The HIV/AIDS pandemic that hit Zimbabwe in the mid-1980's left behind a generation of orphaned children. While grieving the tragic loss of their sons and daughters, grandmothers and other relatives, often elderly widows in poor health themselves, stepped in to provide care for these children with love and commitment, but few resources.
The increasingly harsh economic and health challenges facing rural communities in Zimbabwe have severely challenged the ability of extended family members to provide for the many orphaned children needing care. Many orphaned children are growing up in desperate circumstances not because they have no one to care for them, but because their families are extremely poor. Some orphaned children are moved from family member to family member, or in the worst circumstances, abandoned, because their caregivers have literally no resources with which to provide for them.
Bopoma Villages trains and works alongside local volunteers to strengthen and equip families to provide a home and loving care for more than 450 orphaned children living in 15 villages in rural Zaka, Zimbabwe.
How do we do it?
- We help caregivers improve their own and their families' health with clean water, nutritious food, and simple but powerful health interventions. Healthy people can farm, sell produce, and care for others.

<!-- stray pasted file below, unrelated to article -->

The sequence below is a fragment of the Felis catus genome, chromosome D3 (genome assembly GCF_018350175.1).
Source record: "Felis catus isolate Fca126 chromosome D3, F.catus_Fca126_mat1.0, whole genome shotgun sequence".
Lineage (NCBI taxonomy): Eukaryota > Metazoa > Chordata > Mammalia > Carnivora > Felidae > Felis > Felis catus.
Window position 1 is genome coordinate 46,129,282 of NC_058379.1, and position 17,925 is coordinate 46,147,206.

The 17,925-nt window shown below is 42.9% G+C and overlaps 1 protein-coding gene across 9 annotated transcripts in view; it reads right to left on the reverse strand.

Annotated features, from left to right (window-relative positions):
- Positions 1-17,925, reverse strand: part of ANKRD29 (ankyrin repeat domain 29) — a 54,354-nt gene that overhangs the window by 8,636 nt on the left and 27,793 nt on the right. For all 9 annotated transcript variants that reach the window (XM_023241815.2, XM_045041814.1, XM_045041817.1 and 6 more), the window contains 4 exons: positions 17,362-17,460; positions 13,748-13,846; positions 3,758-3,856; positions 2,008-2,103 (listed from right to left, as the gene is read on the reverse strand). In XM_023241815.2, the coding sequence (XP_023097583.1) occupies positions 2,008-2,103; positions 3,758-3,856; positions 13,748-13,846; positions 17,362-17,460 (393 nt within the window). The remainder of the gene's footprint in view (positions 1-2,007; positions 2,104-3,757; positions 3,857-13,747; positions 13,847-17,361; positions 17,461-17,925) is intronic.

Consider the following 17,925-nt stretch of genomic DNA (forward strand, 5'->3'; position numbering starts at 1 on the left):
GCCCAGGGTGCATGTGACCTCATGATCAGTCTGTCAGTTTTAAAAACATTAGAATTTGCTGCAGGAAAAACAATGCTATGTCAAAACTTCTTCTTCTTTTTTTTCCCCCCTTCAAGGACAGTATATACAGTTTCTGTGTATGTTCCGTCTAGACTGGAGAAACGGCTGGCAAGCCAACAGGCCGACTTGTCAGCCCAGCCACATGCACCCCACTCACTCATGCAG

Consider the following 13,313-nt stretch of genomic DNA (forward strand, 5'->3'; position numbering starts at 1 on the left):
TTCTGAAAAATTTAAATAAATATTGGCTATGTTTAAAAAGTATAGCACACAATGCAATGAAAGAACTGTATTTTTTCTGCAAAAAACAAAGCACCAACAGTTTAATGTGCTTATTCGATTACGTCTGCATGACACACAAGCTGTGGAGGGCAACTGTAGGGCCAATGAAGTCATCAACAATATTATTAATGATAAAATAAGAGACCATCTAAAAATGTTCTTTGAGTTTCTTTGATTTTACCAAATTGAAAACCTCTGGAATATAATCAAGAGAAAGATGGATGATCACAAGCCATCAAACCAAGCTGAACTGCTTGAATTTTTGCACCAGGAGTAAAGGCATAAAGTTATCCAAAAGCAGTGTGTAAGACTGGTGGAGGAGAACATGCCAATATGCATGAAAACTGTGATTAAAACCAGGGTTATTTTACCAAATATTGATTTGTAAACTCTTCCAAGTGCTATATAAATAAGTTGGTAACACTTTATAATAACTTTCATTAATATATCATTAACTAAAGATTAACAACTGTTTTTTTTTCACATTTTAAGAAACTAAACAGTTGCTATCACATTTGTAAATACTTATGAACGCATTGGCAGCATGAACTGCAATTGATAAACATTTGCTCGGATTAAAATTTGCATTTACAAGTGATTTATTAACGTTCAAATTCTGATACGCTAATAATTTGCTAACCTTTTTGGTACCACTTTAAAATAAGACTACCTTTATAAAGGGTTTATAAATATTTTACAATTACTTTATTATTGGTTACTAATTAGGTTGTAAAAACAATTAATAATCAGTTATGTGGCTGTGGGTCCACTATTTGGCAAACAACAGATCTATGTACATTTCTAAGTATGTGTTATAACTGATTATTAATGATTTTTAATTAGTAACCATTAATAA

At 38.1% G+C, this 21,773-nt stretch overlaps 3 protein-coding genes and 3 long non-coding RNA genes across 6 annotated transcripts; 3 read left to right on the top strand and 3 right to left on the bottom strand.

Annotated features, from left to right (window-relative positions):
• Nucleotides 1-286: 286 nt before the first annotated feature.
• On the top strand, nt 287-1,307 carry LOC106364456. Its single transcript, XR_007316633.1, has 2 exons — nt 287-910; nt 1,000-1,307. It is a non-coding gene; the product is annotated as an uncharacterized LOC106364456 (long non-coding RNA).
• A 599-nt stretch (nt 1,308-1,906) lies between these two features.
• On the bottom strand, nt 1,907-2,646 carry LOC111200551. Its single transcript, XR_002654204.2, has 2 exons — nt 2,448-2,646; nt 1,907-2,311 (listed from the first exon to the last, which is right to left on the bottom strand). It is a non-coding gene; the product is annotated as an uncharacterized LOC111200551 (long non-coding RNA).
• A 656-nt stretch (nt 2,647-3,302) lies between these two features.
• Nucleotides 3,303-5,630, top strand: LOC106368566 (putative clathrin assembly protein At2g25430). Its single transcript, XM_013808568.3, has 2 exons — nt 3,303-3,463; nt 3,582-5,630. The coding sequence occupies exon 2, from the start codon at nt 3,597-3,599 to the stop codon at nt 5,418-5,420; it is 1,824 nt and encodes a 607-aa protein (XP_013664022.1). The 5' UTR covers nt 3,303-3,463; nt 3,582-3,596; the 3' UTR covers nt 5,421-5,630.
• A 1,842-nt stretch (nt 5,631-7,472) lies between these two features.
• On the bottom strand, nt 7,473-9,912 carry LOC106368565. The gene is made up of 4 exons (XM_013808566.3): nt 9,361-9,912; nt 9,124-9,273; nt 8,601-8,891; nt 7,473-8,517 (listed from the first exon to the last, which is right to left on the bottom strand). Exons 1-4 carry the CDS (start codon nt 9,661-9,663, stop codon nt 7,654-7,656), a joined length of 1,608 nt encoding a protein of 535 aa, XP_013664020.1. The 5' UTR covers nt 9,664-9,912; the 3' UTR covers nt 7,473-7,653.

- We train communities to develop productive gardens to grow wholesome disease-fighting food for their families and extra to sell to earn income.
- We train local volunteers to provide emotional and practical support for children and caregivers.
- We build emotional resilience by connecting caregivers and orphaned children with each other through regular gatherings to share experiences, learn together, and work on joint projects.
- We help families overcome the barriers that keep them from sending their children to school.
- We train communities in table banking and help them develop income generating projects.
- We work with local churches to train orphan support teams, promote long-term fostering of orphaned children, and to overcome cultural taboos that have prevented families from providing care for an unrelated orphaned child.